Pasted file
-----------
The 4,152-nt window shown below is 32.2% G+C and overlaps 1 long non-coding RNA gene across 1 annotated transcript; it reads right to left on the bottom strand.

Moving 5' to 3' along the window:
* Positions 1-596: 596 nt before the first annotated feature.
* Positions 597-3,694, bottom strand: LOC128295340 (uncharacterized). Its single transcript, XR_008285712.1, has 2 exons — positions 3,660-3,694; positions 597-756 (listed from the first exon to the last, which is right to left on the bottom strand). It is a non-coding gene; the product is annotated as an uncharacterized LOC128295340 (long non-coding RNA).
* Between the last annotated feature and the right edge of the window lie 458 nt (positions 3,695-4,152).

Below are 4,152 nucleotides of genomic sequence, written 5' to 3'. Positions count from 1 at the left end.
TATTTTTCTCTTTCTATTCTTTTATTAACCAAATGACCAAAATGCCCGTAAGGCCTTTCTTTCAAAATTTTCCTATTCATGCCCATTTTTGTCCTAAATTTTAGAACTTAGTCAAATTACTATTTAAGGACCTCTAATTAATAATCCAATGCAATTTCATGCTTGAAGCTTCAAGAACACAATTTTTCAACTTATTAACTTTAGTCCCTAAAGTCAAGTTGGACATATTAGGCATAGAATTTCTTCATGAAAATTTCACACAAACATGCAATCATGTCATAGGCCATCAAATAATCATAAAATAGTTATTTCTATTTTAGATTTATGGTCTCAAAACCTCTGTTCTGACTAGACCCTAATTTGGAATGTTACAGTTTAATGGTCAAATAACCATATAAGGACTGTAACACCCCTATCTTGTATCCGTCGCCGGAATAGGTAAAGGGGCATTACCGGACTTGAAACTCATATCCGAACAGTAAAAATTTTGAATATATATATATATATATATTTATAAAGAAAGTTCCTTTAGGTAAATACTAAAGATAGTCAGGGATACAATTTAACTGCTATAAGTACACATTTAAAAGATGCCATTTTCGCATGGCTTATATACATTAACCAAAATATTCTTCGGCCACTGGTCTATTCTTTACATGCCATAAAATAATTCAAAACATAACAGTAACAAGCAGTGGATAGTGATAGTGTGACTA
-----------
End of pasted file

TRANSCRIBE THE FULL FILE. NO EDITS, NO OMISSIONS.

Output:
The 4,152-nt window shown below is 32.2% G+C and overlaps 1 long non-coding RNA gene across 1 annotated transcript; it reads right to left on the bottom strand.

Moving 5' to 3' along the window:
* Positions 1-596: 596 nt before the first annotated feature.
* Positions 597-3,694, bottom strand: LOC128295340 (uncharacterized). Its single transcript, XR_008285712.1, has 2 exons — positions 3,660-3,694; positions 597-756 (listed from the first exon to the last, which is right to left on the bottom strand). It is a non-coding gene; the product is annotated as an uncharacterized LOC128295340 (long non-coding RNA).
* Between the last annotated feature and the right edge of the window lie 458 nt (positions 3,695-4,152).

Below are 4,152 nucleotides of genomic sequence, written 5' to 3'. Positions count from 1 at the left end.
TATTTTTCTCTTTCTATTCTTTTATTAACCAAATGACCAAAATGCCCGTAAGGCCTTTCTTTCAAAATTTTCCTATTCATGCCCATTTTTGTCCTAAATTTTAGAACTTAGTCAAATTACTATTTAAGGACCTCTAATTAATAATCCAATGCAATTTCATGCTTGAAGCTTCAAGAACACAATTTTTCAACTTATTAACTTTAGTCCCTAAAGTCAAGTTGGACATATTAGGCATAGAATTTCTTCATGAAAATTTCACACAAACATGCAATCATGTCATAGGCCATCAAATAATCATAAAATAGTTATTTCTATTTTAGATTTATGGTCTCAAAACCTCTGTTCTGACTAGACCCTAATTTGGAATGTTACAGTTTAATGGTCAAATAACCATATAAGGACTGTAACACCCCTATCTTGTATCCGTCGCCGGAATAGGTAAAGGGGCATTACCGGACTTGAAACTCATATCCGAACAGTAAAAATTTTGAATATATATATATATATATATTTATAAAGAAAGTTCCTTTAGGTAAATACTAAAGATAGTCAGGGATACAATTTAACTGCTATAAGTACACATTTAAAAGATGCCATTTTCGCATGGCTTATATACATTAACCAAAATATTCTTCGGCCACTGGTCTATTCTTTACATGCCATAAAATAATTCAAAACATAACAGTAACAAGCAGTGGATAGTGATAGTGTGACTA